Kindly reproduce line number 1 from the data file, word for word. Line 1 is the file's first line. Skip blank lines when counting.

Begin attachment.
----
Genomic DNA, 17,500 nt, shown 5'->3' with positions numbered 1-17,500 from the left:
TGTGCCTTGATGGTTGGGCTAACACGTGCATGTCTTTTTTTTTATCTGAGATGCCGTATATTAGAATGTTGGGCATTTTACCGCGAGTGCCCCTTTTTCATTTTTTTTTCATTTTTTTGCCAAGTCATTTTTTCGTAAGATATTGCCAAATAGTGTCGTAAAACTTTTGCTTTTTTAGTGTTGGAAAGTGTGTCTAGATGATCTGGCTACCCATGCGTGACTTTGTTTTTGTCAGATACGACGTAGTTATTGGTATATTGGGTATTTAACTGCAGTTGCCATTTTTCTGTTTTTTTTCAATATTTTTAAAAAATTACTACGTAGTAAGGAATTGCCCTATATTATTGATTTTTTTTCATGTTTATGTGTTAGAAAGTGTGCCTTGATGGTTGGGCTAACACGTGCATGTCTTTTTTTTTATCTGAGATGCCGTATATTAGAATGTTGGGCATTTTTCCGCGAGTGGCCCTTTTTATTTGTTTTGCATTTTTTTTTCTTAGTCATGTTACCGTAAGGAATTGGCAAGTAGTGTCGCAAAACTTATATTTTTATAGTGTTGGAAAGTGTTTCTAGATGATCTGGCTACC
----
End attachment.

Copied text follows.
Genomic DNA, 17,500 nt, shown 5'->3' with positions numbered 1-17,500 from the left: